Politically Incorrect Architecture
One never knows what kind of chat you’ll have at the Property & Freedom Society conference. One evening a gentleman approached to introduce himself to the host. He was, as Wired.com describes, “a strong-jawed German who rocks a look that's equal parts CEO and Bond villain.”
After a few pleasantries were exchanged with the conference impresario in German, the conversation, in English, turned to architecture. One might say, politically incorrect architecture. How does the director of world renowned architectural firm Zaha Hadid Architects make the speakers lineup for PFS? Have The Guardian run a feature article about you with the lead, “Abolish social housing, scrap prescriptive planning regulations and usher in the wholesale privatisation of our streets, squares and parks,” wrote Oliver Wainwright who was paraphrasing comments made by Patrik Schumacher shocking his architect colleagues in Berlin. Suddenly, Schumacher became “the Trump of architecture."
Zaha Hadid was the queen of curve and now the firm that still holds the deceased Pritzker-winner’s name, is headed by “the king of free-market libertarianism,” writes Mr. Wainwright.
There’s nothing I like better than railing about zoning, nonsensical local government land plans, and the irrational NIMBYism of homeowners. Come to find out, it’s no different anywhere in the world. Schumacher deals with it from Tokyo to Timbuktu.
In his Berlin keynote address, he ragged,
against the “social engineering” of housing design guides and the “intellectually bankrupt” idea of land use plans, he set out his Urban Policy Manifesto, which rambled from scrapping housing space standards to abolishing all forms of rent control and tenancy regulation.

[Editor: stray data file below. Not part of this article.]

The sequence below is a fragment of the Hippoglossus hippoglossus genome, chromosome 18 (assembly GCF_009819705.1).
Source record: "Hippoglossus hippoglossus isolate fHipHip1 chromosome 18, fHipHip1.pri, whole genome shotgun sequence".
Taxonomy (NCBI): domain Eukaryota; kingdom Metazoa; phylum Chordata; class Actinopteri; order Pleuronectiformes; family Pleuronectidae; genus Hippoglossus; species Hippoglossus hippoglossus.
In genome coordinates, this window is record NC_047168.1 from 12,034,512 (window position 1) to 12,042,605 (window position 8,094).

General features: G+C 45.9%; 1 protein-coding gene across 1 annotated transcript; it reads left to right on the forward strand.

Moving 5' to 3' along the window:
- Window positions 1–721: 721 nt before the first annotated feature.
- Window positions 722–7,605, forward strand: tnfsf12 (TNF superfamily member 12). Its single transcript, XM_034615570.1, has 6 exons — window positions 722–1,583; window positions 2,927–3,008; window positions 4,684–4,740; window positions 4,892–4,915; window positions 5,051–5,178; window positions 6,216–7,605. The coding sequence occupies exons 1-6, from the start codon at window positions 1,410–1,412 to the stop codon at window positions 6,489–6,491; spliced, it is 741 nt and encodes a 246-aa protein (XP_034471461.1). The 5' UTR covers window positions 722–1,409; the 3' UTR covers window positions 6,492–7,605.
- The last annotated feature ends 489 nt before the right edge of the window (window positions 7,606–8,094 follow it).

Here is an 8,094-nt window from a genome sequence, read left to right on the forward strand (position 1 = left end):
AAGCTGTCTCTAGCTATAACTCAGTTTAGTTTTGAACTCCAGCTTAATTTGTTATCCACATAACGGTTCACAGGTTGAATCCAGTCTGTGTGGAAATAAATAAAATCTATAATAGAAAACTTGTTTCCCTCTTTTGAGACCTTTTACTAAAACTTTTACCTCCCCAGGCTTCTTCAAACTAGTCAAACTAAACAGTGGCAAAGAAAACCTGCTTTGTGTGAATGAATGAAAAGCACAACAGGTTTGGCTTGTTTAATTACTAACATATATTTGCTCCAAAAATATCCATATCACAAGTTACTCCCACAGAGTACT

Schumacher believes architects engage in "misguided political correctness," and says they are guilty of "confusing architecture and art." What he’s all about is, "Parametricism 2.0," which according to Schumacher, “will still create free-flowing buildings,” writes Sam Lubell in Wired.com. “But the terabytes of data that inform its structures will include not just sun studies and gravity load tests but measurements of how, when, and where people interact, and what makes them most efficient. It will also take into account less measurable parameters like history and culture.”
This seems a long ways from Tom Wolfe’s “From Bauhaus to Our House,” a book I was unaware of until that night in Bodrum. Who knew a writer could be so snarky about architecture?
Wolfe wrote back in 1981 that architects themselves said their crafty was “exhausted, finished. They themselves joke about the glass boxes.”
In any event, the problem is on the way to being solved, we are assured. There are now ne approaches, new movements, new isms: Post-Modernism, Late Modernism, Rationalism, participatory architecture, Neo-Corbu, and the Los Angeles Silvers. Which add up to what? To such things as building more glass boxes and covering them with mirrored plate glass so as to reflect the glass boxes next door and distort their boring straight lines into curves.